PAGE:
Film Hick: Broken Flowers (2005)

Broken Flowers Directed by: Jim Jarmusch. Cast: Bill Murray, Julie Delpy, Jeffrey Wright. Rated: 15. Running Time: 106 minutes. Who doesn’t get sick of that need that most Hollywood films have for closure? Doesn’t everyone sometimes want a film that is a bit closer to life where the story kind of spills out of the bounds of a traditional narrative or at least leaves some loose ends? OK, so I know a lot of people think that everything should be squared away by the time the credits roll but fuck it sometimes the neatness just tastes of antiseptic. Jarmusch and Murray are perfect for this kind of story, and its not that they aren’t using recognisable types because I am sure everyone will know someone that Don reminds them of, and the story is not an uncommon one, even the framing device of a road movie – what counts is how they play the tune. I think the best films generally play the game like jazz musicians riffing on a standard, taking a new angle, dropping unexpected notes, hitting strange nuances. It’s an easy film to watch as well; one which flies by. All the characters feel authentic, awkward in the right places, with enough quirks to be interesting but not cartoony. It’s a gentle film, one that makes you care about the main character despite the fact that he hasn’t had a past that necessarily covers him in glory. Is that the Bill Murray effect though? Sure, it feels comfortable sitting down with an old friend like Bill, and you feel in trusted hands with Jim, but I am sure that they might be able to botch a movie. After Coffee & Cigarettes which felt somewhat slight to me, despite being enjoyable, this was great. Don hasn’t exactly treated women well in this film, as the nudge-nudge referencing of Don Juan and Don Johnson respectively suggest, but he hasn’t been a monster either. I’d recommend this film for everyone, but then that’s me – if you prefer your stories told in crayon like the traditional fare offered in cinemas then maybe not. Not popcorn blockbuster, not exactly arthouse obscure, indie is probably the preferred name, but I think human cinema might be an even better appelation. Check it out.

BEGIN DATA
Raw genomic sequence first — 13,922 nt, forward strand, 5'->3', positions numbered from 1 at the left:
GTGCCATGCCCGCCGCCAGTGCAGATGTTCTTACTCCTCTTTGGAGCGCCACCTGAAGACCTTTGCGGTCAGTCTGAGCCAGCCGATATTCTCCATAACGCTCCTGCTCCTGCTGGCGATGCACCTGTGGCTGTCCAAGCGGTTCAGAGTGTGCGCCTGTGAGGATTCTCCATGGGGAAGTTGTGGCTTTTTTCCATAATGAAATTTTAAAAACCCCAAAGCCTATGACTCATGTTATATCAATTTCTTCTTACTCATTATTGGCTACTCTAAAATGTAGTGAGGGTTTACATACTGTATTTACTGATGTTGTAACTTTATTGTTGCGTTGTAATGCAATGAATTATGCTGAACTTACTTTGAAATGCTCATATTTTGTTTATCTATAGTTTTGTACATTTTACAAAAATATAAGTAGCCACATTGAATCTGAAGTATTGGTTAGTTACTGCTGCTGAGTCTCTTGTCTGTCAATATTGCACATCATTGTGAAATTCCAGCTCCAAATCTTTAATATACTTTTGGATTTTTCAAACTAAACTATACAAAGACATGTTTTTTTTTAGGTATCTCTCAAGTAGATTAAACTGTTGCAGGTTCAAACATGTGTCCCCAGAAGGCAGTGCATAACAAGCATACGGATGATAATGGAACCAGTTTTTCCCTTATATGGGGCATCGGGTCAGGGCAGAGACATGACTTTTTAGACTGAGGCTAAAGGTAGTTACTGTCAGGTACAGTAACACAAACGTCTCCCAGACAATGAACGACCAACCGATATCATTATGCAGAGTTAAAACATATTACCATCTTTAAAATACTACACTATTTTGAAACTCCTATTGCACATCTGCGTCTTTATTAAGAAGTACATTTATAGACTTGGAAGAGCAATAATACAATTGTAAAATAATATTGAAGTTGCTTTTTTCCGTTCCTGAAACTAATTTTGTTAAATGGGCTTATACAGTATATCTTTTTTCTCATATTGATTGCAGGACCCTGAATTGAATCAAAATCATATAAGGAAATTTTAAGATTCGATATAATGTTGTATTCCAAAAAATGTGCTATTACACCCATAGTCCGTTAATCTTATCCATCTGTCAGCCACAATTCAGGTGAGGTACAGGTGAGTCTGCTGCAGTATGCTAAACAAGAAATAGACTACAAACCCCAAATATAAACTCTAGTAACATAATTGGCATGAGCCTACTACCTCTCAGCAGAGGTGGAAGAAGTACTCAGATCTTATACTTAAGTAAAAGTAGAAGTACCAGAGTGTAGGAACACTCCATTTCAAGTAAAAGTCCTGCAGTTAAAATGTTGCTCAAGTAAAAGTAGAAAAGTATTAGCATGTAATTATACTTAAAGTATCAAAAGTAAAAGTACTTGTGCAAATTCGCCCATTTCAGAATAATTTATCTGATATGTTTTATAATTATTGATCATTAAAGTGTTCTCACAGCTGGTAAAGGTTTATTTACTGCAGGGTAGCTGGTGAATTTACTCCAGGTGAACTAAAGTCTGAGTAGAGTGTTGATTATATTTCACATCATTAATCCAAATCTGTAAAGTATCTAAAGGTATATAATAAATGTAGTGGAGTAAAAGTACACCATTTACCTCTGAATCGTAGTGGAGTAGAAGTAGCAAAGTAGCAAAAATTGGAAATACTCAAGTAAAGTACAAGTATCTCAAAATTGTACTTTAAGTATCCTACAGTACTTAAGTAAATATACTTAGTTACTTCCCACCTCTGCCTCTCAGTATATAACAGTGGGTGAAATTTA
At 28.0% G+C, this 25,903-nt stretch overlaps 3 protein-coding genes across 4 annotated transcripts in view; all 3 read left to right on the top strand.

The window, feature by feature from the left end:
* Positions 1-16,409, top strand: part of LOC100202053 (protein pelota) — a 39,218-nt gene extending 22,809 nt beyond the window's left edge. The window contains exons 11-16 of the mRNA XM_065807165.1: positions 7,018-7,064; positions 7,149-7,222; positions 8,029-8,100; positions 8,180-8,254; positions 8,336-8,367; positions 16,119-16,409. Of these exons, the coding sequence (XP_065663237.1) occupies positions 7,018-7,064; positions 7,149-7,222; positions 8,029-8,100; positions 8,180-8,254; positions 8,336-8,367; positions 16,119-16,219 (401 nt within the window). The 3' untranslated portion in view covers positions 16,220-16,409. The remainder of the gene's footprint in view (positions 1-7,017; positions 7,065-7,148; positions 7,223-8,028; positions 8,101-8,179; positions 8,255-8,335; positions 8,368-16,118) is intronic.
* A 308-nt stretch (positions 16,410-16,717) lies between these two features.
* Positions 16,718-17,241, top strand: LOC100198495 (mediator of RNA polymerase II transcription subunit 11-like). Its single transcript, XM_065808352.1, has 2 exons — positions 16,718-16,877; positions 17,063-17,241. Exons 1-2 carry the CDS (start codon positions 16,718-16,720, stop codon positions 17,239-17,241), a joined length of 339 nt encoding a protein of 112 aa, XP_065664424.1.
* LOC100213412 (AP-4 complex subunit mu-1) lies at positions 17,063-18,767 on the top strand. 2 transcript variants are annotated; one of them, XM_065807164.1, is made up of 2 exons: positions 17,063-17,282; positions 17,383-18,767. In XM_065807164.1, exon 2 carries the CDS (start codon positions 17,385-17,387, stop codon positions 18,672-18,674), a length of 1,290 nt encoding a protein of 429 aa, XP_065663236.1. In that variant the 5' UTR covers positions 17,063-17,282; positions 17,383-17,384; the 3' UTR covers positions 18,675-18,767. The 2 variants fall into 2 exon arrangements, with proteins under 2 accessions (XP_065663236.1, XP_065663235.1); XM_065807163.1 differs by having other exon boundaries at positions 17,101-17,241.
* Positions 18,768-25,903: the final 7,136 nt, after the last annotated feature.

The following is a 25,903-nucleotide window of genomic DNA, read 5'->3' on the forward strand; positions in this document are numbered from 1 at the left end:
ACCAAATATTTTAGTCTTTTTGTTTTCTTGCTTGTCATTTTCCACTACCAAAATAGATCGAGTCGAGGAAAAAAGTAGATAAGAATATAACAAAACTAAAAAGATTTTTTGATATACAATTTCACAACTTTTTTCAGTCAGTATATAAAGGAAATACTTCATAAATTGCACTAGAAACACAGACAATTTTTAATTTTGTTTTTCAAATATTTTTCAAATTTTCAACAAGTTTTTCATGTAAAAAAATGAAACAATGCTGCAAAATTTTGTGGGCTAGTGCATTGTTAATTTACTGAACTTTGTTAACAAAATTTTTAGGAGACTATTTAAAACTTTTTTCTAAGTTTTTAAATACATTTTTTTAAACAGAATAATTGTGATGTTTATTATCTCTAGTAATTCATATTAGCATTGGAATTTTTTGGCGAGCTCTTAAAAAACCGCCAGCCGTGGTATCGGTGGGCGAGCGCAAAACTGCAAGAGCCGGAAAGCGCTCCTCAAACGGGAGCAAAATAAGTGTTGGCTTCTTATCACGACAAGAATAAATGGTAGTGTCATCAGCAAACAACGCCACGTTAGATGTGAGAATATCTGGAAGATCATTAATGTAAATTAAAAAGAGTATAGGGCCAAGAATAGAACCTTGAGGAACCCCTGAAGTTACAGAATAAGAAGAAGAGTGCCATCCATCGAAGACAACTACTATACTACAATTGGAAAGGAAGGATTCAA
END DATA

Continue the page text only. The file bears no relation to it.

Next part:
Leave a Reply

Your email address will not be published. Required fields are marked *